Auburn school officials attempting to respond to incidents of racism and bias are now embroiled in a controversy over the way they sought to collect student feedback about such incidents.

Administrators at Edward Little High School have used the intercom to summon groups of students – including some susceptible to harassment such as members of the LGBTQ community – to the school office, where administrators asked them if they wanted to participate in anti-bias focus groups.

While school officials didn’t identify or categorize the groups during the announcements this week, some students and community members said it was clear which segments of the school population were being singled out when their names were heard on the intercom. They said the move violated student privacy and made certain students targets in a school that’s already struggling with discrimination.

“Everyone in the room knew we were called because we were mostly the openly gay students of the school,” senior Colleen Basque told the Auburn School Committee Wednesday night. She said she was among about eight LGBTQ students whose names were called.

During the meeting with administrators in the school office “we all looked at each other mortified as they said things like, ‘We know who you are and what you do,'” Basque said.

A day after the meeting where Basque and others spoke to the school committee about what happened, Auburn School Department Superintendent Katy Grondin apologized for the way the focus groups were handled.


“Everything was with good intentions,” Grondin said. “I am sorry those students felt that way. That was not our intent. We’re looking to reflect, improve and adjust.”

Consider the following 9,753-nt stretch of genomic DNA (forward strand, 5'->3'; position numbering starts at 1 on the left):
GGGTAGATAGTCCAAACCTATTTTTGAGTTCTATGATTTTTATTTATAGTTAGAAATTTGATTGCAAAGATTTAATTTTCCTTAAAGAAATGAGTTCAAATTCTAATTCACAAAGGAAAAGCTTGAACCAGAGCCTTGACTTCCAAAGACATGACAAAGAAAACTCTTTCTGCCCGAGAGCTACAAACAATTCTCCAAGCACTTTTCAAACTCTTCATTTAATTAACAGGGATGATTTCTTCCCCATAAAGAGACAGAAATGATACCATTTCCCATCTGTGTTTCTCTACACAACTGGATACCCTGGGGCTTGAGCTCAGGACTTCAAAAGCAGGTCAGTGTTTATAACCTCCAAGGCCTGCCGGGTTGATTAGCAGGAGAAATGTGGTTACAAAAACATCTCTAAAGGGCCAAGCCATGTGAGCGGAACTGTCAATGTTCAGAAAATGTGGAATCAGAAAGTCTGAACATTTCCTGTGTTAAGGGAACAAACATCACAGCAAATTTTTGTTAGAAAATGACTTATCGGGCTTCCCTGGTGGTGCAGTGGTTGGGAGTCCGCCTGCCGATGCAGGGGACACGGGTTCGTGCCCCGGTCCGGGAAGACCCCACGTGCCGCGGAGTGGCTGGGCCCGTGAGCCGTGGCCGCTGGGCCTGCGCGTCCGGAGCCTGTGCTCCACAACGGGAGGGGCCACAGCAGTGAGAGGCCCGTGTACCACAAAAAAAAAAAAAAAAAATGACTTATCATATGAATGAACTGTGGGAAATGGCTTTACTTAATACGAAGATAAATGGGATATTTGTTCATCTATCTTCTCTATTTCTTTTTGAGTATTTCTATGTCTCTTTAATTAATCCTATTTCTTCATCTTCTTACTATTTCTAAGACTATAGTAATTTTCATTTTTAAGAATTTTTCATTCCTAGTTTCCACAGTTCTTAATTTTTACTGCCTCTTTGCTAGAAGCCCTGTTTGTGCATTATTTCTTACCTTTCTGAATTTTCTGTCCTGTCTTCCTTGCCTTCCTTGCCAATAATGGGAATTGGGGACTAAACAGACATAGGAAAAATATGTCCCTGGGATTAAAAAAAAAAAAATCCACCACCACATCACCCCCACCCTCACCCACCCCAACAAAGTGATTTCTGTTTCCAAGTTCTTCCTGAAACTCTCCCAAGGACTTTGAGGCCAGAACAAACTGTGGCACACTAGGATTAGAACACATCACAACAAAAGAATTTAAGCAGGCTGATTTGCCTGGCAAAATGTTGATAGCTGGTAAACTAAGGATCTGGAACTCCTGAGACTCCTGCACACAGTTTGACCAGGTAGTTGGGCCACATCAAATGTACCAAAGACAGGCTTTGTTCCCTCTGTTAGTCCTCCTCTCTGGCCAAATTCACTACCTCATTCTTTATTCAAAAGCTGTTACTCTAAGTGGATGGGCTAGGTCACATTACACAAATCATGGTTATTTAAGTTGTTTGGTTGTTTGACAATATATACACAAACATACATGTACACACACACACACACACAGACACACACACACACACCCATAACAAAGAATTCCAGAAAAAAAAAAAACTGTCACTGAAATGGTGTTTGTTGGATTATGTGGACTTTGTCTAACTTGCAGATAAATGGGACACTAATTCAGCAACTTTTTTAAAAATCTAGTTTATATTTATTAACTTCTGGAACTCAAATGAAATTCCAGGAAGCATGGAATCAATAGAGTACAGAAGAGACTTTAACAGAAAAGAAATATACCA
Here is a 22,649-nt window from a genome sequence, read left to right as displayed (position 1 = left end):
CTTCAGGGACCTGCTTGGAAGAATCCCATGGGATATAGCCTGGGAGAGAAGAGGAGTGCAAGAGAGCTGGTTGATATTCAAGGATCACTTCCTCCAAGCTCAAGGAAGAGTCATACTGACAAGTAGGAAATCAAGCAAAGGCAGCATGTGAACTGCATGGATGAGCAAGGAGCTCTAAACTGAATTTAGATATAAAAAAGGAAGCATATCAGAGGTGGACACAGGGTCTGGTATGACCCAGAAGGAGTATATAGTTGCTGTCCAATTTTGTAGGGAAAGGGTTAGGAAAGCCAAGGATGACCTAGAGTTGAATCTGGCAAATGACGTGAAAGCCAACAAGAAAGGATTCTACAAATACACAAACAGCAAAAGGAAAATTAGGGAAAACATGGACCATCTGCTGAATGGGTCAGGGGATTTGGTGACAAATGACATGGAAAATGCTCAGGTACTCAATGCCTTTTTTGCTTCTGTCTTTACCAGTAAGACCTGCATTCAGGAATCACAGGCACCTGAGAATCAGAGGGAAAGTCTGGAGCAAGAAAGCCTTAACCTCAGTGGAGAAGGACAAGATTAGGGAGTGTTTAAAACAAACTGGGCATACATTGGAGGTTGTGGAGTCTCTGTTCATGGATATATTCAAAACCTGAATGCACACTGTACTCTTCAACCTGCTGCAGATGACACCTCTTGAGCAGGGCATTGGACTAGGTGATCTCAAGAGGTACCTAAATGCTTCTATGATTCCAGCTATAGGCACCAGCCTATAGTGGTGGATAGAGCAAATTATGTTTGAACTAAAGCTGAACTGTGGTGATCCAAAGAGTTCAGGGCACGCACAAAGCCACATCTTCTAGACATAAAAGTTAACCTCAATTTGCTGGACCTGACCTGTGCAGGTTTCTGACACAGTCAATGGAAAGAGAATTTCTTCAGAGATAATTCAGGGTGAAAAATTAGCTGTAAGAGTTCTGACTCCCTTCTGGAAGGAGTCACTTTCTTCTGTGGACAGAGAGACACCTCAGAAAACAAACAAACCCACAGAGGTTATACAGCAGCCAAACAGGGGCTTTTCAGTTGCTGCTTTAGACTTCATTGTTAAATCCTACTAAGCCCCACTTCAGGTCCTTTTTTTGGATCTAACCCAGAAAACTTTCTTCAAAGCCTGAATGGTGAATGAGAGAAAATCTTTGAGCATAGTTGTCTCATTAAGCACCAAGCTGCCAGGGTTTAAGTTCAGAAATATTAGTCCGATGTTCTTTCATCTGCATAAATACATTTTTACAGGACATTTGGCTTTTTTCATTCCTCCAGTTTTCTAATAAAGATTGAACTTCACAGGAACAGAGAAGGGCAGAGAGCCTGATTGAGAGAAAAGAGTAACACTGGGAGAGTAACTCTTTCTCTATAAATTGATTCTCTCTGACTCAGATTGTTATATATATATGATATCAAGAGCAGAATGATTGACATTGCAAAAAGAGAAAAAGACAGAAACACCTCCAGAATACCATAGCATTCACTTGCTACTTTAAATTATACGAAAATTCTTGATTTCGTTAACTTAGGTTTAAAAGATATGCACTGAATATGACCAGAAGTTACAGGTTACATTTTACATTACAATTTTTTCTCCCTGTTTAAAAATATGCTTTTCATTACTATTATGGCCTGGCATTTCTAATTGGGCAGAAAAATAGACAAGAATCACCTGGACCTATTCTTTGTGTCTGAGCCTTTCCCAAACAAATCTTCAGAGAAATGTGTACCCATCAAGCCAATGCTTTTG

The district has been the focus of scrutiny since a Boston Globe magazine article this summer chronicled incidents of racism and harassment between students. It’s also in the midst of a contentious debate over how to evaluate the superintendent.

The backlash this week has caused the district to pause its work with Steve Wessler, a co-founder of the Civil Rights Team Project in the Maine Attorney General’s Office. He had been hired to conduct the focus groups as part of a long-term effort at reducing bias in the school.

Although Wessler was not involved in deciding which students were asked to participate in the groups, Grondin said the community’s reaction prompted the district to pause the work.

“It’s her decision,” Wessler said. “I wish we were going ahead because there’s always important work to be done in schools trying to reduce bias and harassment.”

Wessler, who also worked with the district last year, was called in recently to conduct focus groups with students to understand issues around bias and harassment. Guidance counselors and school administrators were tasked with identifying students who might be willing to participate and who belong to different segments of the student population, Grondin said.


On Monday, Principal Scott Annear, Assistant Principal Erik Gray and Assistant Principal Craig Latuscha met and asked the school secretary to call the students over the intercom so they could speak with them about participating in the focus groups, Grondin said.

The groups were based on demographics such as gender or sexual orientation, Grondin said.

She said the demographic was not identified when the students’ names were read. However, some students and parents said that based on the list of names read, it was easy to identify what demographic the groups were  constructed around.

“Most of the downfall of this incident was there was no privacy whatsoever and the students were called out to fix a problem as opposed to coming willingly and with privacy,” Basque said in a telephone interview Thursday.